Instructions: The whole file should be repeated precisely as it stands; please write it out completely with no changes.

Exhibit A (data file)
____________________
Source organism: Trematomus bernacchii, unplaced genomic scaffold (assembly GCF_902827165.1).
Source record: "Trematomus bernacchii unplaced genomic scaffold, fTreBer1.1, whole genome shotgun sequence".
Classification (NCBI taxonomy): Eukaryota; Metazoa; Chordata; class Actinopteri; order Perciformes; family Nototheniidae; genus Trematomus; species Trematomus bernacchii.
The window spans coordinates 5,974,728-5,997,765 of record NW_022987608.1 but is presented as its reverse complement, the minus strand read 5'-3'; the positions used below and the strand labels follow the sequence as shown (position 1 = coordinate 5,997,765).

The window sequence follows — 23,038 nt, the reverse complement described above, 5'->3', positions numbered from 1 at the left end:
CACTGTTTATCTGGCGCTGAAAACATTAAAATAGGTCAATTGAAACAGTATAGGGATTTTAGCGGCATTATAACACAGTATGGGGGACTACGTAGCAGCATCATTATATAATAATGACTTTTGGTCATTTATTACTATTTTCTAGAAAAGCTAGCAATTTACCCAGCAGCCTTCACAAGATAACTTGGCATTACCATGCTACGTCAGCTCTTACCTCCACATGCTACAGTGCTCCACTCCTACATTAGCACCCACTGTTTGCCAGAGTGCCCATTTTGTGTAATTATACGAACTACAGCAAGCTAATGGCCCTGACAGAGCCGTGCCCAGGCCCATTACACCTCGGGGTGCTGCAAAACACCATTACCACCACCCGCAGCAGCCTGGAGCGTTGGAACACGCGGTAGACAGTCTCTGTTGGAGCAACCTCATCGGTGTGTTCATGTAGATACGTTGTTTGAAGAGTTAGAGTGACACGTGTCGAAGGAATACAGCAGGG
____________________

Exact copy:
Source organism: Trematomus bernacchii, unplaced genomic scaffold (assembly GCF_902827165.1).
Source record: "Trematomus bernacchii unplaced genomic scaffold, fTreBer1.1, whole genome shotgun sequence".
Classification (NCBI taxonomy): Eukaryota; Metazoa; Chordata; class Actinopteri; order Perciformes; family Nototheniidae; genus Trematomus; species Trematomus bernacchii.
The window spans coordinates 5,974,728-5,997,765 of record NW_022987608.1 but is presented as its reverse complement, the minus strand read 5'-3'; the positions used below and the strand labels follow the sequence as shown (position 1 = coordinate 5,997,765).

The window sequence follows — 23,038 nt, the reverse complement described above, 5'->3', positions numbered from 1 at the left end:
CACTGTTTATCTGGCGCTGAAAACATTAAAATAGGTCAATTGAAACAGTATAGGGATTTTAGCGGCATTATAACACAGTATGGGGGACTACGTAGCAGCATCATTATATAATAATGACTTTTGGTCATTTATTACTATTTTCTAGAAAAGCTAGCAATTTACCCAGCAGCCTTCACAAGATAACTTGGCATTACCATGCTACGTCAGCTCTTACCTCCACATGCTACAGTGCTCCACTCCTACATTAGCACCCACTGTTTGCCAGAGTGCCCATTTTGTGTAATTATACGAACTACAGCAAGCTAATGGCCCTGACAGAGCCGTGCCCAGGCCCATTACACCTCGGGGTGCTGCAAAACACCATTACCACCACCCGCAGCAGCCTGGAGCGTTGGAACACGCGGTAGACAGTCTCTGTTGGAGCAACCTCATCGGTGTGTTCATGTAGATACGTTGTTTGAAGAGTTAGAGTGACACGTGTCGAAGGAATACAGCAGGG